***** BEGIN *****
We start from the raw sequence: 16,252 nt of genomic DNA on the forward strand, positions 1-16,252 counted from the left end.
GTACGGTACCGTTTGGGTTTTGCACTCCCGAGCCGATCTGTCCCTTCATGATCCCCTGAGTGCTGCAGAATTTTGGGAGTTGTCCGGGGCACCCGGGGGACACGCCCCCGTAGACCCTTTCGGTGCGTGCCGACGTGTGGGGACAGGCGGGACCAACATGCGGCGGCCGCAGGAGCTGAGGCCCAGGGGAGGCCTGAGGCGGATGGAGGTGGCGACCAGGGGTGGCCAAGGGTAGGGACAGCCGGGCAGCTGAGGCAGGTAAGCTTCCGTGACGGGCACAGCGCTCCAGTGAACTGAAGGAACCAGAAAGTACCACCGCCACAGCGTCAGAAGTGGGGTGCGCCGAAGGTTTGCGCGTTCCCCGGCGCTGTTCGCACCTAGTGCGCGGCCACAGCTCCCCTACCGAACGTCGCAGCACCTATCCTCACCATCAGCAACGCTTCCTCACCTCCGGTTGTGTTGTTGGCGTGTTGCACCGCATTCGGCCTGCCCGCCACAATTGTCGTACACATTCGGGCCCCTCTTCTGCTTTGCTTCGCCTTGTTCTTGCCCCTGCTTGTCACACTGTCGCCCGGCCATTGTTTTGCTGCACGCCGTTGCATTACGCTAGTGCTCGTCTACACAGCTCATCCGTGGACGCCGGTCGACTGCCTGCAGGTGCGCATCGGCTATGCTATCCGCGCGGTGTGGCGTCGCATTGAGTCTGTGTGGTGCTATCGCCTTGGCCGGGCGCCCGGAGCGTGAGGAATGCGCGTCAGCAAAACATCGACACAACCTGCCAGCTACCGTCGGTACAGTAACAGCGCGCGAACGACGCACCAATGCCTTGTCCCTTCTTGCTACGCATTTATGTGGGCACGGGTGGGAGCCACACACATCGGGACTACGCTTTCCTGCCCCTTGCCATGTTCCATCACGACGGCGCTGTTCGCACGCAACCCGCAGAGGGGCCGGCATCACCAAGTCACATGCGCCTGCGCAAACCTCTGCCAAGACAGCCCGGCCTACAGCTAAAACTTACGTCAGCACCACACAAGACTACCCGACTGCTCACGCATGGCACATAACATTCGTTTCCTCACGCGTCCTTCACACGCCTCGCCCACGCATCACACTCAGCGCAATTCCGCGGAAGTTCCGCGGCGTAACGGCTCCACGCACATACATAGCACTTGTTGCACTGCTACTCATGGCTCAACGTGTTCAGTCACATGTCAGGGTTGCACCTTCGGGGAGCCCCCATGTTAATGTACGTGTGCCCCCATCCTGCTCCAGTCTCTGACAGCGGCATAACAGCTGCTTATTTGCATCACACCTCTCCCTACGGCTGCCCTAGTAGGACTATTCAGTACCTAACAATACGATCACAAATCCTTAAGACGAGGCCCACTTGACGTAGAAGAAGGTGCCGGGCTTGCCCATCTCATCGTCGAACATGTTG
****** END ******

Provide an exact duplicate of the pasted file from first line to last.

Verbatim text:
We start from the raw sequence: 16,252 nt of genomic DNA on the forward strand, positions 1-16,252 counted from the left end.
GTACGGTACCGTTTGGGTTTTGCACTCCCGAGCCGATCTGTCCCTTCATGATCCCCTGAGTGCTGCAGAATTTTGGGAGTTGTCCGGGGCACCCGGGGGACACGCCCCCGTAGACCCTTTCGGTGCGTGCCGACGTGTGGGGACAGGCGGGACCAACATGCGGCGGCCGCAGGAGCTGAGGCCCAGGGGAGGCCTGAGGCGGATGGAGGTGGCGACCAGGGGTGGCCAAGGGTAGGGACAGCCGGGCAGCTGAGGCAGGTAAGCTTCCGTGACGGGCACAGCGCTCCAGTGAACTGAAGGAACCAGAAAGTACCACCGCCACAGCGTCAGAAGTGGGGTGCGCCGAAGGTTTGCGCGTTCCCCGGCGCTGTTCGCACCTAGTGCGCGGCCACAGCTCCCCTACCGAACGTCGCAGCACCTATCCTCACCATCAGCAACGCTTCCTCACCTCCGGTTGTGTTGTTGGCGTGTTGCACCGCATTCGGCCTGCCCGCCACAATTGTCGTACACATTCGGGCCCCTCTTCTGCTTTGCTTCGCCTTGTTCTTGCCCCTGCTTGTCACACTGTCGCCCGGCCATTGTTTTGCTGCACGCCGTTGCATTACGCTAGTGCTCGTCTACACAGCTCATCCGTGGACGCCGGTCGACTGCCTGCAGGTGCGCATCGGCTATGCTATCCGCGCGGTGTGGCGTCGCATTGAGTCTGTGTGGTGCTATCGCCTTGGCCGGGCGCCCGGAGCGTGAGGAATGCGCGTCAGCAAAACATCGACACAACCTGCCAGCTACCGTCGGTACAGTAACAGCGCGCGAACGACGCACCAATGCCTTGTCCCTTCTTGCTACGCATTTATGTGGGCACGGGTGGGAGCCACACACATCGGGACTACGCTTTCCTGCCCCTTGCCATGTTCCATCACGACGGCGCTGTTCGCACGCAACCCGCAGAGGGGCCGGCATCACCAAGTCACATGCGCCTGCGCAAACCTCTGCCAAGACAGCCCGGCCTACAGCTAAAACTTACGTCAGCACCACACAAGACTACCCGACTGCTCACGCATGGCACATAACATTCGTTTCCTCACGCGTCCTTCACACGCCTCGCCCACGCATCACACTCAGCGCAATTCCGCGGAAGTTCCGCGGCGTAACGGCTCCACGCACATACATAGCACTTGTTGCACTGCTACTCATGGCTCAACGTGTTCAGTCACATGTCAGGGTTGCACCTTCGGGGAGCCCCCATGTTAATGTACGTGTGCCCCCATCCTGCTCCAGTCTCTGACAGCGGCATAACAGCTGCTTATTTGCATCACACCTCTCCCTACGGCTGCCCTAGTAGGACTATTCAGTACCTAACAATACGATCACAAATCCTTAAGACGAGGCCCACTTGACGTAGAAGAAGGTGCCGGGCTTGCCCATCTCATCGTCGAACATGTTG